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Hyperspectral Rare Earth Element Mapping

Automatic element and mineral detection in thin sections using hyperspectral transmittance imaging microscopy (HyperTIM).

With the advance on net-zero energy technologies, the worldwide demand for Rare Earth Element (REE), e.g., Neodymium (Nd), is predicted to grow. The predicted increase of on- and off-shore wind turbine installations projects a growth in REE metal demand of about 250% to reach the 2-degree scenario through 20501. More efficient detection and classification methods for these REE-metals will be crucial for future exploration and mining. Hyperspectral imaging is already successful to detect REE minerals and elements in outcrops, rock samples, and drill cores using reflectance measurements and allows for the assessment of previously unexplored deposits.2,3,4 The analysis of thin sections plays a crucial role in outcrop characterization but is traditionally achieved using crossed polarized light (XPL), scanning electron microscopy (SEM), electron microprobes (EMP), and point spectrometers (Figure 1).


Figure 1: . Thin section under cross polarized light (XPL) (Mnz: monazite, Qtz: quartz, Aln: allanite, Ap: apatite, Py: pyrite). The monazites show strong birefringence (interference colors). Image courtesy: Dr. Uwe Altenberger.5


Hyperspectral transmittance imaging microscopy of complete thin sections (HyperTIM) is a novel method for the automated detection of REE minerals.5 HyperTIM uses a HySpex system of the classic series, the VNIR-1600, and a specifically designed sample holder, scanning setup, and microscopic lens. In this example, the method is used on a rock thin section from Steenkampskraal (South Africa), which is analyzed for the REE-bearing mineral monazite ((Ce,Nd,La)PO4), dominated by Nd. Transmittance measurements with the HySpex VNIR camera and a classification algorithm are used to identify and map Nd-bearing monazites in the thin section (Figure 2).

Figure 2a:
False color hyperspectral transmittance image of the thin section. The monazite is highlight by the first Nd absorption feature.5
R: Left Shoulder: 563.91 nm,
G: Absorption Max.: 578.46 nm,
B: Right Shoulder: 618.46 nm
as indicated in Figure 2b.
Figure 2b:
Comparison between the measured spectral signatures of a 3x3 Pixel area on a monazite (red) and a measured monazite from the USGS Spectral Library (blue).6 The three main absorption features of Nd are highlighted, and the left shoulder (LS), the absorption maximum (AM) and the right shoulder (RS) of the first feature are indicated.5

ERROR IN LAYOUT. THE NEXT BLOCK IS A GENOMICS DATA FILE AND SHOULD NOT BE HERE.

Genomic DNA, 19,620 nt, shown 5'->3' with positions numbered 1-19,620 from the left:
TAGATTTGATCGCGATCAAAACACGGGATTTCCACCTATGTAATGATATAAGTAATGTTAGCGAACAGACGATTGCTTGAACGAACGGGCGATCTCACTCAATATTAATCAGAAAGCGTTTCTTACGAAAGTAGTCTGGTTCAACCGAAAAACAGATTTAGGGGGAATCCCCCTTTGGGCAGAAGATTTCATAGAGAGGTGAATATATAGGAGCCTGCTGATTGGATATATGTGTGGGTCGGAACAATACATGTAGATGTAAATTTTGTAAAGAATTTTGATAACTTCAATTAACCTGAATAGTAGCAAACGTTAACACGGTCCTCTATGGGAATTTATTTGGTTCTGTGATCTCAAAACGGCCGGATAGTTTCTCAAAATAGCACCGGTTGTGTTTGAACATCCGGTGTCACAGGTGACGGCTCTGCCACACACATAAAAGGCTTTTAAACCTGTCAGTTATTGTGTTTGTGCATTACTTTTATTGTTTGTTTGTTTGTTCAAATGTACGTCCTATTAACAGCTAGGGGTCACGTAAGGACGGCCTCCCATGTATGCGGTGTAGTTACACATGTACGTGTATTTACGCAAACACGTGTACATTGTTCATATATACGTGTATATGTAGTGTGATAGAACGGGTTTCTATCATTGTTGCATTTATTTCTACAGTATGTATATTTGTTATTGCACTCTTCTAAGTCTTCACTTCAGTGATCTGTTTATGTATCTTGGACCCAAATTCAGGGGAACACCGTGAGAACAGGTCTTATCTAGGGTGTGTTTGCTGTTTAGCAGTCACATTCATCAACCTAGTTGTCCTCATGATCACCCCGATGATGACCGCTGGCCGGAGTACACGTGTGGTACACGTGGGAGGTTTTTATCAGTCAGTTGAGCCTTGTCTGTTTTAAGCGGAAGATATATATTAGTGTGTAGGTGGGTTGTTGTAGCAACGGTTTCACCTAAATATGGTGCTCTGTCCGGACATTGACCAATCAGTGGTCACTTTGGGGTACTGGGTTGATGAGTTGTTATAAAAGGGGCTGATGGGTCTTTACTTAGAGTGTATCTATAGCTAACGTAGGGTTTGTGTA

Figure 2c:
Red pixels are classified as monazite (Nd). The other pixels are displayed according to their true color information RGB (R: 640.27 nm, G: 549.36 nm, B: 458.44 nm). 5



The hyperspectral data in this project was acquired using VNIR and SWIR cameras from the HySpex Classic series. The VNIR-1800 camera covers the 400 – 1000 nm range while the SWIR-384 operates in the 930 – 2500 nm range. The cameras have a spectral resolution of 3.3 and 5.5 nm, respectively.

The cameras are designed to operate in both the laboratory and the field, preserving the spectral fidelity needed for scientific and industrial applications thanks to their low-value optical aberrations, thermal stability and custom lenses for a variety of working distances. The portable field system utilizes a battery-based, rugged data acquisition unit to power and control the cameras as well as the necessary moving stages.

The data analysis and development of HyperTIM was performed within the Rare Earth Element Mapping project REEMAP at the German Research Centre for Geosciences GFZ Potsdam.



This example shows the potential of hyperspectral imaging as a tool for applications in the mining industry. It allows for a precise identification of minerals and materials anywhere from exploration and mining to processing and manufacturing. HySpex offers a varied selection of turn-key solutions for scientific and industrial applications.


Contact us to discuss your application and requirements with our specialists.

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  1. World Bank Group, EGPS, The growing role of minerals and metals for a low carbon future, June 2017
  2. Turner, D., Rivard, B., and Groat, L.: Rare earth element ore grade estimation of mineralized drill core from hyperspectral imaging spectroscopy, in: 2014 IEEE Geoscience and Remote Sensing Symposium, 4612–4615, 2014a.
  3. Koerting, F., Herrmann, S., Boesche, N. K., Mielke, C., Koellner, N., and Altenberger, U.: Technical Report: Mineral reflectance spectra and chemistry of 29 rare-earth minerals and rare-earth oxide powders including niobium- and tantalum-oxid powder, V. 2.0 GFZ Data Services,, 2019a.
  4. Boesche, N. K., Rogass, C., Mielke, C., Herrmann, S., Körting, F., Papenfuß, A., Lubitz, C., Brell, M., Tonn, S., and Altenberger, U.: Hyperspectral Rare Earth Element Mapping of Three Outcrops at the Fen Complex, Norway: Calcitic, Dolomitic, and Ankeritic Carbonatites, chap. 16, in: Rare Earths Industry – Technological, Economic, and Environmental Impli- cations, Elsevier Inc., 235–265, 12-802328-0.00016-4, 2016.
  5. Daempfling, H., Mielke, C., Koellner, N., Rogass, C., Altenberger, U., Harlov, D. and Knoper, M.: Automatic element and mineral detection in thin sections using hyperspectral transmittance imaging spectroscopy (HypertTIM), in prep.
  6. Kokaly, R. F., Clark, R. N., Swayze, G. A., Livo, K. E., Hoefen, T. M., Pearson, N. C., Wise, R. A., Benzel, W. M., Lowers, H. A., Driscoll, R. L., & Klein, A. J. (2017). USGS Spectral Library Version 7.